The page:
At least, not just because it’s the cheapest one.
Look, everyone loves to save money. So when a home improvement estimate comes in lower than the others, it’s hard not to pounce on it. But two recent projects have reinforced my belief that the lowest bid needs to be questioned carefully.
In fact, we rejected the lowest bids on the HVAC unit and the fan installation. Here’s why:
Thoroughness of the bid
The bid we chose for the fans was nearly twice what the cheapest one was. The contractor we used had done the most thorough inspection, so we trusted his quote.
He removed the existing fan to see whether it would be better to replace or repair. We mentioned problematic wiring in the house, so he took off the switch plates to check. He also went into the attic to check how much clearance he’d be working with.
The other guy glanced at the fan. We told him the first contractor had found that some extra wiring work would need to be done. This guy didn’t look behind the switch plates. We offered to let him into the attic. He just went outside, eyeballed the roof and said it would be fine.
It didn’t instill a lot of faith in the accuracy of his estimate.
Lest you think the first guy was just padding the estimate, another bid was more than $1,000. Another contractor estimated $600-750 over the phone.
Clearly, the second guy was purposefully lowballing the bid to get the job. Once he started working, he would have “discovered” problems that extended the repair time and, therefore, our bill.
Or perhaps he genuinely thought it was an accurate bid. Even so, I’m certain he would have run into wrinkles — ya know, the ones we tried to tell him about — that would have changed the cost.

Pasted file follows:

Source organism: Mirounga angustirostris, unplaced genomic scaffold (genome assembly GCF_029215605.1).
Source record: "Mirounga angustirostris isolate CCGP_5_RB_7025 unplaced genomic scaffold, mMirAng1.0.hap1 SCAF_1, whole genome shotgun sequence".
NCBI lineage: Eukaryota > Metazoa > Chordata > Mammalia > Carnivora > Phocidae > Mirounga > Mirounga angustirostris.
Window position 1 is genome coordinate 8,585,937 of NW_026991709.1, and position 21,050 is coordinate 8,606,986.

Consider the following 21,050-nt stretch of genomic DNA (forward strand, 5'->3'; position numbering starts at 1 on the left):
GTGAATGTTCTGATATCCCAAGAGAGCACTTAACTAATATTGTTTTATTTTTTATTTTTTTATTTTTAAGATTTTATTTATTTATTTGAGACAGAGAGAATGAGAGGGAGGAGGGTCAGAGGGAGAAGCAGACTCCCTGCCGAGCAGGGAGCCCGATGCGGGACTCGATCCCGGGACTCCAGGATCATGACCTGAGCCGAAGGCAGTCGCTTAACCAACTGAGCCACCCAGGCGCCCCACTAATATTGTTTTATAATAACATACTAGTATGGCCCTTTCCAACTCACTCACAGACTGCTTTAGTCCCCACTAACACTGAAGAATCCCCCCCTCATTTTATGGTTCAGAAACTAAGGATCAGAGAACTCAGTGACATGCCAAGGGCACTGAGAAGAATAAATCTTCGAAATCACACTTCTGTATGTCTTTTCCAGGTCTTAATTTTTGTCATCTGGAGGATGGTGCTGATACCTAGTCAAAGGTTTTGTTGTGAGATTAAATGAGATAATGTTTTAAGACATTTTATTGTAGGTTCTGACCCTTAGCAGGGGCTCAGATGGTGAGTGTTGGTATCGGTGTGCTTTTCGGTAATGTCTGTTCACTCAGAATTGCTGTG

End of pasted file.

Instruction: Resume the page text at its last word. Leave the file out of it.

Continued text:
We had a slightly different issue with the HVAC quotes.
If you read my earlier post, you know we had two contractors telling us different things. One guy was sure a one-ton unit would be plenty. The second said we’d need 1.4. A third one said we should get a two-ton unit.
A reader was nice enough to let me pester her husband with questions about this. He confirmed that a one-ton wouldn’t be enough.
This might have been an issue of bad calculations. All I know is that three other people in the field disagreed. If we had blindly accepted the lowest bid, we would have spent $3,600 to get almost what we needed.
In other words, you have to be sure that you’re comparing apples to apples on your bids. And that your contractor knows just how many apples you need.
Cheaper can be okay
I’m not saying the cheapest option is always a bad idea.
I had a friend who started his own tile installation business. On his first bid, he figured out his estimate, then doubled it. Apparently, it was still significantly cheaper than the other quotes.
Sometimes a contractor just doesn’t know the industry standard (or doesn’t like overcharging for his work), so you’ll get a better deal. Sometimes the worker just wants to build up a good customer base, so the rates stay low.
And sometimes, it’s just a question of overhead. Smaller companies have fewer expenses, so they can afford to charge less.
Don’t forget that bids aren’t always final. If the contractor you prefer is a little more expensive, call and ask why. I called a contractor last year to ask about a price disparity. He knocked off $600.
In the end, it’s really all about informed decision making — not just getting the lowest price.
Have you ever chosen a higher bid? Have you ever taken the lowest bid and regretted it?